Civilian Casualties vs. Body Counts
Posted by Michael Cohen
Over at abu muqawama, Andrew Exum makes an audacious claim about the proper metric for success in Afghanistan. In responding to a WSJ article about the military's growing use of body counts to measure succes in Afghanistan, Exum writes:
First of all, we don't all agree that we're engaged in a counter-insurgency in Afghanistan. Indeed, I'm pretty sure President Obama would not agree that we are engaged in a full-fledged counter-insurgency campaign. (Perhaps COIN-lite or Skim COIN).
Beyond that point, forgive me for asking the obvious question - and at risk of being derided as an old fashioned, lost in the weeds, conventional warrior - but isn't the point of war-fighting to kill the enemy? I'm sure if you would ask the Sri Lankan government why they succeeded in defeating the Tamil counter-insurgency or the Pakistani military why they were able to turn back the Taliban forces in Swat, I'm pretty sure the answer will not be - we protected civilians. If anything quite the opposite: their success came from killing the enemy and in a brutal manner.
While I am sympathetic to the notion that enemy body counts are perhaps an imprecise way of judging military success I'm really not clear on how protecting Afghan civilians from the Taliban makes Americans any safer or fulfills our mission there. Are American troops going to spend 10, 15, 20 years in Afghanistan "protecting civilians" from the Taliban? Are we going to try to meet David Kilcullen's goal of extending “an effective, legitimate government presence into Afghanistan’s 40,020 villages.”? Is that even possible in a country as large as Afghanistan and facing an enemy with far more staying power than the United States and NATO?
As this excellent article from Sunday's NYT makes clear, any security gains we are making in Afghanistan are at best transitory and require a far more substantial commitment than this Administration has demonstrated a willingness to maintain, particularly when you have Secretary Gates indicating that US and NATO forces have about a year to turn things around in Afghanistan.
The Afghan government is so far from being able to provide these services that it's hardly even worth entertaining the notion. And even if it did, the Taliban will simply go elsewhere. Its the most elaborate game of Whack-a-Mole imaginable and it's one we are destined to lose.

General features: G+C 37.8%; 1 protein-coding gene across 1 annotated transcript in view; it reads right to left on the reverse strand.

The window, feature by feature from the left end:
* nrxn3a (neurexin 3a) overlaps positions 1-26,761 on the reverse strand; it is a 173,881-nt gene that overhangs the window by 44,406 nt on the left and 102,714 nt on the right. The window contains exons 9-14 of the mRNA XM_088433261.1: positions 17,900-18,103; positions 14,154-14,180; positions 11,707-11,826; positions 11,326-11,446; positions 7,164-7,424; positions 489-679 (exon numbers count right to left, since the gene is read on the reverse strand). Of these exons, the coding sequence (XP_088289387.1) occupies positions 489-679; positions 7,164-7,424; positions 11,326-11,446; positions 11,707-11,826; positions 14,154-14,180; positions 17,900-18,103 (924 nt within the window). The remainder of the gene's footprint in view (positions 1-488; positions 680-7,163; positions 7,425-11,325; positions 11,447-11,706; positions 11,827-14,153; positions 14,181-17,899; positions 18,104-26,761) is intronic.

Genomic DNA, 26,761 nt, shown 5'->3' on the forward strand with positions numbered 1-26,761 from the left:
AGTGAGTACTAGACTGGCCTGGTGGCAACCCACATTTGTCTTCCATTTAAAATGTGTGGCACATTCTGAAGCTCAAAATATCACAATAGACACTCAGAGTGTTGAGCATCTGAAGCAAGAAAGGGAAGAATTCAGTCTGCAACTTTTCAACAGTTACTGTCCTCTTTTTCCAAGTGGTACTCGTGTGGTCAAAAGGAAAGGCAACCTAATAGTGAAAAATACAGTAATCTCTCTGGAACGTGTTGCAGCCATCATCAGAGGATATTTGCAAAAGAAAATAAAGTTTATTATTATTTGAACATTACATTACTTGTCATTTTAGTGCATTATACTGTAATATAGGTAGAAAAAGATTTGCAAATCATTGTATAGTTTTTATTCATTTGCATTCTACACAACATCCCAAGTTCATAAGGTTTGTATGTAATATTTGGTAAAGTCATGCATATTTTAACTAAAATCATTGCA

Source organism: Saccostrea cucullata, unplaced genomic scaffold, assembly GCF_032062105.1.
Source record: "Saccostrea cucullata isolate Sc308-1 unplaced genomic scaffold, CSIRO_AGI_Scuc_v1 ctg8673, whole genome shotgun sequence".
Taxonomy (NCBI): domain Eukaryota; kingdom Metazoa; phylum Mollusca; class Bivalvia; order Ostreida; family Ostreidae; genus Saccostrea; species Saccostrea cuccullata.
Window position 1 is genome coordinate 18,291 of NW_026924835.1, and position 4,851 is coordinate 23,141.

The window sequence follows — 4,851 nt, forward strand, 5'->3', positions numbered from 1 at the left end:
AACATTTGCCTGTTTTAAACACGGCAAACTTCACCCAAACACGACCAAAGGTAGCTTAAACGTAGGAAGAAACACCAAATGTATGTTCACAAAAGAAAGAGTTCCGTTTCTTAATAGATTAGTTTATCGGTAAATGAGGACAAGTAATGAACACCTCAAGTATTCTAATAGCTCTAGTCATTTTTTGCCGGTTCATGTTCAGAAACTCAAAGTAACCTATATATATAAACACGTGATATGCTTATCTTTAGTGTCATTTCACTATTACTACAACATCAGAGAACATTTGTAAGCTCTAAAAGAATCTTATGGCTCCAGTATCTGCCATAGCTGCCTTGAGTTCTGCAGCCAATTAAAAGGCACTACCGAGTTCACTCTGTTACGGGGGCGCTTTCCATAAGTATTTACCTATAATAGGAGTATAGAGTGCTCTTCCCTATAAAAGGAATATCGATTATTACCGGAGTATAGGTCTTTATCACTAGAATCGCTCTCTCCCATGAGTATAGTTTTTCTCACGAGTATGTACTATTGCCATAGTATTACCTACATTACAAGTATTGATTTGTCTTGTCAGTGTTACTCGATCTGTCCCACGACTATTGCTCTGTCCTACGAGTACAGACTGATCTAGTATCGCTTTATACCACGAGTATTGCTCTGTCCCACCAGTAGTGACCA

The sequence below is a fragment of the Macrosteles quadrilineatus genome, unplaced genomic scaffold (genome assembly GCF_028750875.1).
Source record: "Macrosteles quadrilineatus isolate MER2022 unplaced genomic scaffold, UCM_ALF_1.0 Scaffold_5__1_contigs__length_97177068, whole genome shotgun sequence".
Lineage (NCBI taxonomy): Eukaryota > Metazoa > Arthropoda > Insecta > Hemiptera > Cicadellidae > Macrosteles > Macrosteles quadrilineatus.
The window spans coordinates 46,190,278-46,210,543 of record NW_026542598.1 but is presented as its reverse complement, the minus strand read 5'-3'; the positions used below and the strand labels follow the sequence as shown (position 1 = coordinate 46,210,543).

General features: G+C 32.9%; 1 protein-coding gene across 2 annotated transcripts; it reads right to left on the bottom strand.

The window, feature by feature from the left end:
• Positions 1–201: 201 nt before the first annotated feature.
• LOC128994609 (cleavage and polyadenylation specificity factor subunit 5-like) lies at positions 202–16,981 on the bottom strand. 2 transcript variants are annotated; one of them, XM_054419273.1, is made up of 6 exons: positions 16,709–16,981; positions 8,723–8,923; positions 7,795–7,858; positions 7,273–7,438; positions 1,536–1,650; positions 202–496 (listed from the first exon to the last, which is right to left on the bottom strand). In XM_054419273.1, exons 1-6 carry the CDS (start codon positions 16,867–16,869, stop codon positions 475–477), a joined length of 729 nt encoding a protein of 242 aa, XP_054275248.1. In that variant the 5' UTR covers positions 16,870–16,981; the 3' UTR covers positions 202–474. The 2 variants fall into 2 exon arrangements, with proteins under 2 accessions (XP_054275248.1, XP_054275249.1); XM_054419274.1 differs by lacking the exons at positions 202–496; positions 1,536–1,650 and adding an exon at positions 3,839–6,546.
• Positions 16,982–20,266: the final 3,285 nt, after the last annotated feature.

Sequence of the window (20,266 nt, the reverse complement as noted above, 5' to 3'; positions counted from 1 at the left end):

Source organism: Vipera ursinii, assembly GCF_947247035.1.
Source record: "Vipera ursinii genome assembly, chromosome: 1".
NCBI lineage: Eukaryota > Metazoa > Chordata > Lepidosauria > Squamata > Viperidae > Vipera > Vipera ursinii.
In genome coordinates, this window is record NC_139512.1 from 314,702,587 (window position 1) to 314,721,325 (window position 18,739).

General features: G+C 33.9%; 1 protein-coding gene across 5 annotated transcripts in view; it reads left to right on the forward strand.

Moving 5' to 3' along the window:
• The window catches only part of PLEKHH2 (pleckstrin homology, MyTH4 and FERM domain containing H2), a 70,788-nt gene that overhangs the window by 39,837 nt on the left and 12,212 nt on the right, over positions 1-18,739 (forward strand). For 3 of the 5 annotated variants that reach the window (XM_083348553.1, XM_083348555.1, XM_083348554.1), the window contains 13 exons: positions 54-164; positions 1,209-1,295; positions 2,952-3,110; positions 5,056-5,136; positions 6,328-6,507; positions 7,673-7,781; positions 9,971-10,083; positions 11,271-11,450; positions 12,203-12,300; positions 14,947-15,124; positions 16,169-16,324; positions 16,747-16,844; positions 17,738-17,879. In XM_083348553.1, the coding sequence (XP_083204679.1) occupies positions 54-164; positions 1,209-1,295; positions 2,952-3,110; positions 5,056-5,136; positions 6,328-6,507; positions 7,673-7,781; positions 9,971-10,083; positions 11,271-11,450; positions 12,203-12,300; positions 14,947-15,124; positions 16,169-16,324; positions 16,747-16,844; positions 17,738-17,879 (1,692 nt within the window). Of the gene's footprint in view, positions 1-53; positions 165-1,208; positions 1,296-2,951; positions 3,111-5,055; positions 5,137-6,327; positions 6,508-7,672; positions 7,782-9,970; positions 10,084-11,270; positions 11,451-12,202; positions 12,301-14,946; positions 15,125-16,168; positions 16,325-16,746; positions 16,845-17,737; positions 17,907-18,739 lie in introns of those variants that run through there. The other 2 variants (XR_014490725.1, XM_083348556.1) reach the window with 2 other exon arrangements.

So considering the immense challenges of trying to secure the Afghan population - and the practical certitude that we will fail -- shouldn't destroying the Taliban and degrading their capabilities be the military's top and only priority? Wasting time, resources and lives with public works projects and temporary security gains is just that, a waste of time. As the great TX Hammes said at a conference I went to recently, even if you do everything right in Afghanistan for the next 20 years - you get 7.5% growth and you have relatively stable security situation - you are still left with a country that looks like Chad.
Moreover, by making civilian body counts the top metric you are waging war on the enemy's terms - and you are allowing them to dictate how you judge the success of your operation. If anything, you are actually giving incentive to the Taliban to kill more civilians.
Now the COIN-danistas will tell you that civilian casualties are the best metric of success . . . because that was the case of Iraq. But of course the drop in civilian casualties had far more to do with the Sunni war on Al Qaeda and the ethnic cleansing of 2005-2006 than anything done by the US military.
In the end, not only is a full-fledged COIN campaign in Afghanistan not going to succeed, but it's very hard to argue how it is in our national interest to continue down that road. America has an enemy in Af/Pak; it is Al Qaeda and to a lesser extent Taliban. Our military's job is to wipe out that enemy, not to ensure that Afghans can life peaceful, prosperous and safe lives (a wonderful goal, but one that we are highly unlikely to achieve). When we talk about what to do in Afghanistan it might be worth remembering that basic fact . . . and what America's interests actually are.